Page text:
It's deep conversations like these that make me such an effective father...

The scene: Walking MHW and OYD to shul this morning, pushing the Baby carriage, after having come home from the hashkama minyan.

Me: "I think I'll go visit Friend".

OYD: "What's wrong with Friend?"

Me: "His foot is messed up".

OYD: "Why's his foot messed up?"

Me: "He has gout."

OYD: "What's gout"?

Me: "It's a disease that messes up your foot".

OYD: "Oh."


Tuesday, June 06, 2006


Shlomo Katz's new CD, about three years in the making, is finally available. It was worth the wait.

Check out, for example, Niggun Nevo, Vehakohanim and, of course, Shlomo's original live recording of Niggun Neshama (from Binyanei Ha'Umah, November, 2003).

Full Disclosure: Shlomo is a ben bayis in our house when he is in the U.S., and he actually gives me a shout out in the CD insert, so I'm not exactly objective.

So, rather than take my word for it, check out these samples and decide for yourself.
Is There A Doctor on the Road?

I was looking at the 50 participants who are doing the "On Road Challenge" of the Alyn Ride. There are at least 6 student/soldiers on the ride, including one female. I love these guys (and gal). 5 of them are Anglo Israelis and one is from the States. They are the sweetest kids, polite and respectful and awesome riders. I expect to mainly see their backs.

There is only one other woman on the challenge ride. This is her third ride and she is very tough. One of my goals is to not get dropped by her.

The best news is that 9 of the riders, almost 20%, are doctors, including one emergency medicine doctor and one anesthesioligist. I hope he has good drugs. I feel better already.

The other good news is that there are at least two riders who don't seem to belong on the challenge ride. At least I won't be last.

Thursday, June 01, 2006

Just What Shlomo Had in Mind

Raw Deal

Orthomom has been focusing on a number of challenging children-realted issues of late such as underage drinking and bullying.

While these issues are surely important and worthy of focus, let me bring up an issue that has threatened to cause a major rift within the MoC family.

Raw or well-done.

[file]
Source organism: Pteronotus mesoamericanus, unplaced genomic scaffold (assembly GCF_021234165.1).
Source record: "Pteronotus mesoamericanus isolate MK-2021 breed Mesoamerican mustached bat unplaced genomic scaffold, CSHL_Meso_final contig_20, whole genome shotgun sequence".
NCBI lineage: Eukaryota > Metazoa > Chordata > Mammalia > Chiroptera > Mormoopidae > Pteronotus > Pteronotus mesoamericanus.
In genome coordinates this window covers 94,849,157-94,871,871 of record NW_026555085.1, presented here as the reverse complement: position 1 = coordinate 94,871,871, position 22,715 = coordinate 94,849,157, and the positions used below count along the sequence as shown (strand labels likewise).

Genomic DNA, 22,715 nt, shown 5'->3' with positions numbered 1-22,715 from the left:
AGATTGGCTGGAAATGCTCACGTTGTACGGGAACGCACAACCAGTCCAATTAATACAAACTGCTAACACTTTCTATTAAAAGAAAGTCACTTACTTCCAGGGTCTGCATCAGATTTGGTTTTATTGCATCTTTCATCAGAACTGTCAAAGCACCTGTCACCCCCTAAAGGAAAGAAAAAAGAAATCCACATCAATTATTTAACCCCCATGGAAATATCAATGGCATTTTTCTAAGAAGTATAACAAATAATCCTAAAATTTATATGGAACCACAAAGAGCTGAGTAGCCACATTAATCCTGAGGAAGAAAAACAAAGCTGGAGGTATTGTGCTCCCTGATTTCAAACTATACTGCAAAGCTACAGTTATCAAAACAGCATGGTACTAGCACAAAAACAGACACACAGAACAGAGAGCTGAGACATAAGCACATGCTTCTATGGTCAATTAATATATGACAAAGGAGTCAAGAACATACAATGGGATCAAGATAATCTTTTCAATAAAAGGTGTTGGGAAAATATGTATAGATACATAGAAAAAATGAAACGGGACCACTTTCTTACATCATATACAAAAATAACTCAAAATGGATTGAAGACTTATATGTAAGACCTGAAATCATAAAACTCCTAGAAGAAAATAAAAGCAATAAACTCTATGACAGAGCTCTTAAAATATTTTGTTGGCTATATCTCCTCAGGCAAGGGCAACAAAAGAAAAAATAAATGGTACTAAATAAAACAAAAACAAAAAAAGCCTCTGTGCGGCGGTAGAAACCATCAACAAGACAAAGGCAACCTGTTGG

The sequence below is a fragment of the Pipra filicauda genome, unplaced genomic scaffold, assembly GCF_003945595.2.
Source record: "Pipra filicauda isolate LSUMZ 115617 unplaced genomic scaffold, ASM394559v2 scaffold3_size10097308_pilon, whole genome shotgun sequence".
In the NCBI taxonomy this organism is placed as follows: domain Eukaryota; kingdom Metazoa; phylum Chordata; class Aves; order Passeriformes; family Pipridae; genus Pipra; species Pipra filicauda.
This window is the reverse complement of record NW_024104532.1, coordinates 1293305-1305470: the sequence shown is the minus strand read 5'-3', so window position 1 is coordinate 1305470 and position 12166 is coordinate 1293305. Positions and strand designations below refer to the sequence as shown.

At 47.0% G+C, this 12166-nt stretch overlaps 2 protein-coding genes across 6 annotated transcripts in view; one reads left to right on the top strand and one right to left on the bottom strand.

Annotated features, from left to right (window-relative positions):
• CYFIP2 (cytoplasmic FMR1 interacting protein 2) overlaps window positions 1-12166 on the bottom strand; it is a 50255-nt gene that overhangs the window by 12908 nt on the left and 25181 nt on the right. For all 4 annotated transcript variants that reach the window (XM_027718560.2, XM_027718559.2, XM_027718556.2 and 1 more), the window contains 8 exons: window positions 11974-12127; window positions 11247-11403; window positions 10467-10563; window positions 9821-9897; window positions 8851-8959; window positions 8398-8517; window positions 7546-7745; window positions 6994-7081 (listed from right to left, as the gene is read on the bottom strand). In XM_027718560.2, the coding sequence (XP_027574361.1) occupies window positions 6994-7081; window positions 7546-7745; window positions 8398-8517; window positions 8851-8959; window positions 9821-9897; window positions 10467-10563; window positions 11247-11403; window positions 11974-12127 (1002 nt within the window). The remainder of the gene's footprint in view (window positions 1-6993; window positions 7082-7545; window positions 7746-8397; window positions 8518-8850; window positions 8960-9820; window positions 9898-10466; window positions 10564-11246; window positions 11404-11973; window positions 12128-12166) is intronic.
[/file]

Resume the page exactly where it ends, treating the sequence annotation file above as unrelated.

For the past couple of years our family has been forced to confront this issue head on. Nary a Shabbos goes by without the problem raising its ugly head.

As with most issues, it arises because, in life, no good deed goes unpunished. In our case, the good deed is that MHW bakes both chocolate chip cookies and challah virtually every Shabbos. The problem: I like the cookies and challah well done and everyone else in the family likes them raw (of course, MHW has never eaten an entire cookie in our 25 years of marriage so it is of less importance to her).

I have repeatedly written in this blog and in comments to others' that it doesn't matter what a parent says, kids learn from what a parents does. Nevertheless, my children rebelled. So, you can imagine my heartache at seeing each of our kids prefering raw dough over well-baked despite my consistent actions (not just talk).

How did this happen?

I have thought long and hard about this but I just can't figure it out.

Nevertheless, as Drs. Pelcowitz and Blumenthal would surely say, a parent must continue to show his or her kids unconditional love, despite their preference for raw cookies and challah. And so I do.

Thankfully, we have also found a practical solution, owing to the quick thinking of MHW. MHW now makes two batches of chocolate chip cookies; one barely baked, for the kids, and one very well done, for me. On the challah front, MHW started baking well done challah rolls for me and raw challahs for the rest of the family.

Consequently, everyone is happy and shalom bayis reigns once again at the MoC household.